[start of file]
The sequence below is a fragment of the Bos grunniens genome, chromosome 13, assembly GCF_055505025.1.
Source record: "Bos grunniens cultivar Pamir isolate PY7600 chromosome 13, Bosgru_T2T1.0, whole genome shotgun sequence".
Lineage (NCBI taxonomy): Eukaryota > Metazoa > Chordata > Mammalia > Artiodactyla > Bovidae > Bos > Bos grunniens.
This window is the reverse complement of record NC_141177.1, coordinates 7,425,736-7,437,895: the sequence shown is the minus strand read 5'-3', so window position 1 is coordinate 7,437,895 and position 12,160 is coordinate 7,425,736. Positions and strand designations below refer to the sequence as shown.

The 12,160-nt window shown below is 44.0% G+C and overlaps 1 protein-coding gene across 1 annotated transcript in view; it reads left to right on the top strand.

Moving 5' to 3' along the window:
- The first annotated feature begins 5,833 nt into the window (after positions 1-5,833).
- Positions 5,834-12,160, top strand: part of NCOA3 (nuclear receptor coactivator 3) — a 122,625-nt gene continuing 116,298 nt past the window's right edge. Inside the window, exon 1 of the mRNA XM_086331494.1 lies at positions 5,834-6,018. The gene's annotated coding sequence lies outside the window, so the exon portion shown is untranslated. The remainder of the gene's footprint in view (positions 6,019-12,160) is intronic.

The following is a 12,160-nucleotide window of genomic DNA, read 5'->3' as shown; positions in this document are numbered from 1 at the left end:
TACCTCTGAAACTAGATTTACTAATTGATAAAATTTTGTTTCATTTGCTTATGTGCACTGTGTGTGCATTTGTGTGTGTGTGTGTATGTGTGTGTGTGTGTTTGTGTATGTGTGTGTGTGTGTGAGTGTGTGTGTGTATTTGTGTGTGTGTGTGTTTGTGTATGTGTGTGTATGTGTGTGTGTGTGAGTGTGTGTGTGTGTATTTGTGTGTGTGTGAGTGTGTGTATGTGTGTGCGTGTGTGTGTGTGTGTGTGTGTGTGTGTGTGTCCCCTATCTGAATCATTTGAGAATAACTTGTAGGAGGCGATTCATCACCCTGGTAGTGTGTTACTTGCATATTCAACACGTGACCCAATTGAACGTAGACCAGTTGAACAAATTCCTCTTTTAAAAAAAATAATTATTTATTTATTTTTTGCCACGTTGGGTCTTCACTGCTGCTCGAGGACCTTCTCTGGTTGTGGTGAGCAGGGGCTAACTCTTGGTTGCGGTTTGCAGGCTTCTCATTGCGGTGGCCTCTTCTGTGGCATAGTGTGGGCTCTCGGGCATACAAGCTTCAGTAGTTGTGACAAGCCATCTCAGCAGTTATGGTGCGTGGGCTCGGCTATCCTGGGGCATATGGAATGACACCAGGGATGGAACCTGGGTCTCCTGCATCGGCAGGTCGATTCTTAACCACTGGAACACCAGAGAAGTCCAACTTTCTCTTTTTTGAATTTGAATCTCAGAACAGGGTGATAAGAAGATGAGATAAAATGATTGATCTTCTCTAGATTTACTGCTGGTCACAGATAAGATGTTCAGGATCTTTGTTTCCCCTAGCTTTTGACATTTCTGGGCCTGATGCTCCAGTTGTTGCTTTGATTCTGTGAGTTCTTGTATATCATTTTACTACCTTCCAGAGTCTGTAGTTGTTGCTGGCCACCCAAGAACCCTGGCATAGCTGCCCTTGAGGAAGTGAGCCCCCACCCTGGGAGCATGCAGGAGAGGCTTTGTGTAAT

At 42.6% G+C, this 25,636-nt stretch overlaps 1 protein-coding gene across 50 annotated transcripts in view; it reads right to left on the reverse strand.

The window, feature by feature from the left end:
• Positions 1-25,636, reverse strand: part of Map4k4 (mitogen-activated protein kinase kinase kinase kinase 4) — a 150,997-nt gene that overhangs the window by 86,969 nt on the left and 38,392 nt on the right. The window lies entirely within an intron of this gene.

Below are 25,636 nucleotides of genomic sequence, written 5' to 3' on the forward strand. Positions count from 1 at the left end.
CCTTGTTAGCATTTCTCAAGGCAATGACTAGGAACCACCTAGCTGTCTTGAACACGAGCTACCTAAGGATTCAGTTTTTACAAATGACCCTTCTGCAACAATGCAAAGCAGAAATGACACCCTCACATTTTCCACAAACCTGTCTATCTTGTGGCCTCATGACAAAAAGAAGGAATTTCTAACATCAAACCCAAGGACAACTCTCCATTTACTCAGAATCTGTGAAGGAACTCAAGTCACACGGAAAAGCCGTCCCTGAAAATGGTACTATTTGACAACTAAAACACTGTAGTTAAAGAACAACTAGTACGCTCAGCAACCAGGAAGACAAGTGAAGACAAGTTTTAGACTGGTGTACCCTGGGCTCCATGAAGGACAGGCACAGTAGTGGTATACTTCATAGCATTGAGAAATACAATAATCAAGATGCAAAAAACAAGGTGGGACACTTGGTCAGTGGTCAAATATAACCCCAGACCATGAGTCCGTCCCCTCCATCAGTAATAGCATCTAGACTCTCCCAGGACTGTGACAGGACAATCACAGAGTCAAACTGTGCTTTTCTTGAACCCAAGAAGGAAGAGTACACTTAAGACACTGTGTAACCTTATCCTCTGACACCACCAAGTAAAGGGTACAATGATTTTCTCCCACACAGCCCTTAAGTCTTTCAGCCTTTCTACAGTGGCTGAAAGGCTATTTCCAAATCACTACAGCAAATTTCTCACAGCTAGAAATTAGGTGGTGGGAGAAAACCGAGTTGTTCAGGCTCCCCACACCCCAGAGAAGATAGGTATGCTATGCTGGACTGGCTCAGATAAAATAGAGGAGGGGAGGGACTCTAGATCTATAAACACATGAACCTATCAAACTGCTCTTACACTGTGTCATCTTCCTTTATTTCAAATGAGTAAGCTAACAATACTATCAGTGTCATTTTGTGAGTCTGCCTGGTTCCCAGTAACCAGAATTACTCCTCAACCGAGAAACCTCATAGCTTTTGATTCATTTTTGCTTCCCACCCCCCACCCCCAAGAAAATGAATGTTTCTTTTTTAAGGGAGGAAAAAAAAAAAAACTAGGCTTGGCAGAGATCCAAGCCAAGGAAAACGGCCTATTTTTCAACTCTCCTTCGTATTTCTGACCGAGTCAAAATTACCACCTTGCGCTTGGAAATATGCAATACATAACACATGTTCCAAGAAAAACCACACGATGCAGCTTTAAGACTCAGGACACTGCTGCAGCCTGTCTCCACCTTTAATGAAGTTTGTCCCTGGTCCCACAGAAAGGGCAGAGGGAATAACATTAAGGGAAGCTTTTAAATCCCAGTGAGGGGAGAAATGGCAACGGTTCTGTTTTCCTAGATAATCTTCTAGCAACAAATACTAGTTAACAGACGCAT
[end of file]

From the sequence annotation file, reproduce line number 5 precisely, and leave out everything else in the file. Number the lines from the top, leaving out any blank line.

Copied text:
The 12,160-nt window shown below is 44.0% G+C and overlaps 1 protein-coding gene across 1 annotated transcript in view; it reads left to right on the top strand.